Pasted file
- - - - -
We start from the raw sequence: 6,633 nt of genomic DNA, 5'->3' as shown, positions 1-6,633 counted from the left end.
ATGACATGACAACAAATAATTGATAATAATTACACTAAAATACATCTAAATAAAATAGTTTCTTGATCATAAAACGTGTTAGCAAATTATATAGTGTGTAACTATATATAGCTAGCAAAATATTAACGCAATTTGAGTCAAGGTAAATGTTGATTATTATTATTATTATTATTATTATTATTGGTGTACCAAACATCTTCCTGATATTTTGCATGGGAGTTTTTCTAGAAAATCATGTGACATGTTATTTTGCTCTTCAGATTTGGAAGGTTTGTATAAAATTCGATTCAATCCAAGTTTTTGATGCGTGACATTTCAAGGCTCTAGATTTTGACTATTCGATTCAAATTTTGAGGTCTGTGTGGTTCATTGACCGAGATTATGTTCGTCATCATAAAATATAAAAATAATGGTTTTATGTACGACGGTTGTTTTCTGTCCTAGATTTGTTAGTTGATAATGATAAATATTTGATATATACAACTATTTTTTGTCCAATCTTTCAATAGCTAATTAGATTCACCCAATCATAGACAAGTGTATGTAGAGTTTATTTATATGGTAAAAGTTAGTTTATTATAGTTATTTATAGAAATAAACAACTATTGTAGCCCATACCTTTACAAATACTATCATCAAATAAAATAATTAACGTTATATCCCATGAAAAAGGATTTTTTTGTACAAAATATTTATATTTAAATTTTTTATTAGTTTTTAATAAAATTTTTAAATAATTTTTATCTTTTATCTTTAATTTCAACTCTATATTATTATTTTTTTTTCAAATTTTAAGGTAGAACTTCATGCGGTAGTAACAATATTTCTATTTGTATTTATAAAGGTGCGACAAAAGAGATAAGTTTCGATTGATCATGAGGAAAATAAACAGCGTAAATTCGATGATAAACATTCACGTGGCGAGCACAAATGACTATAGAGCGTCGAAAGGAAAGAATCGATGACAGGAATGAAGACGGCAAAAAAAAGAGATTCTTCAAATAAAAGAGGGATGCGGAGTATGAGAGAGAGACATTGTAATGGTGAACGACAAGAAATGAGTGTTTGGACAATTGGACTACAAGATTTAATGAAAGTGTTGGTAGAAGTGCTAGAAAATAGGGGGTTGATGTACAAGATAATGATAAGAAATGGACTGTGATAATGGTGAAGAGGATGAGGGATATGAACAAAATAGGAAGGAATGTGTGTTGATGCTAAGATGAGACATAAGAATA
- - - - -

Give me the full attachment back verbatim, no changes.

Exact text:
We start from the raw sequence: 6,633 nt of genomic DNA, 5'->3' as shown, positions 1-6,633 counted from the left end.
ATGACATGACAACAAATAATTGATAATAATTACACTAAAATACATCTAAATAAAATAGTTTCTTGATCATAAAACGTGTTAGCAAATTATATAGTGTGTAACTATATATAGCTAGCAAAATATTAACGCAATTTGAGTCAAGGTAAATGTTGATTATTATTATTATTATTATTATTATTATTGGTGTACCAAACATCTTCCTGATATTTTGCATGGGAGTTTTTCTAGAAAATCATGTGACATGTTATTTTGCTCTTCAGATTTGGAAGGTTTGTATAAAATTCGATTCAATCCAAGTTTTTGATGCGTGACATTTCAAGGCTCTAGATTTTGACTATTCGATTCAAATTTTGAGGTCTGTGTGGTTCATTGACCGAGATTATGTTCGTCATCATAAAATATAAAAATAATGGTTTTATGTACGACGGTTGTTTTCTGTCCTAGATTTGTTAGTTGATAATGATAAATATTTGATATATACAACTATTTTTTGTCCAATCTTTCAATAGCTAATTAGATTCACCCAATCATAGACAAGTGTATGTAGAGTTTATTTATATGGTAAAAGTTAGTTTATTATAGTTATTTATAGAAATAAACAACTATTGTAGCCCATACCTTTACAAATACTATCATCAAATAAAATAATTAACGTTATATCCCATGAAAAAGGATTTTTTTGTACAAAATATTTATATTTAAATTTTTTATTAGTTTTTAATAAAATTTTTAAATAATTTTTATCTTTTATCTTTAATTTCAACTCTATATTATTATTTTTTTTTCAAATTTTAAGGTAGAACTTCATGCGGTAGTAACAATATTTCTATTTGTATTTATAAAGGTGCGACAAAAGAGATAAGTTTCGATTGATCATGAGGAAAATAAACAGCGTAAATTCGATGATAAACATTCACGTGGCGAGCACAAATGACTATAGAGCGTCGAAAGGAAAGAATCGATGACAGGAATGAAGACGGCAAAAAAAAGAGATTCTTCAAATAAAAGAGGGATGCGGAGTATGAGAGAGAGACATTGTAATGGTGAACGACAAGAAATGAGTGTTTGGACAATTGGACTACAAGATTTAATGAAAGTGTTGGTAGAAGTGCTAGAAAATAGGGGGTTGATGTACAAGATAATGATAAGAAATGGACTGTGATAATGGTGAAGAGGATGAGGGATATGAACAAAATAGGAAGGAATGTGTGTTGATGCTAAGATGAGACATAAGAATA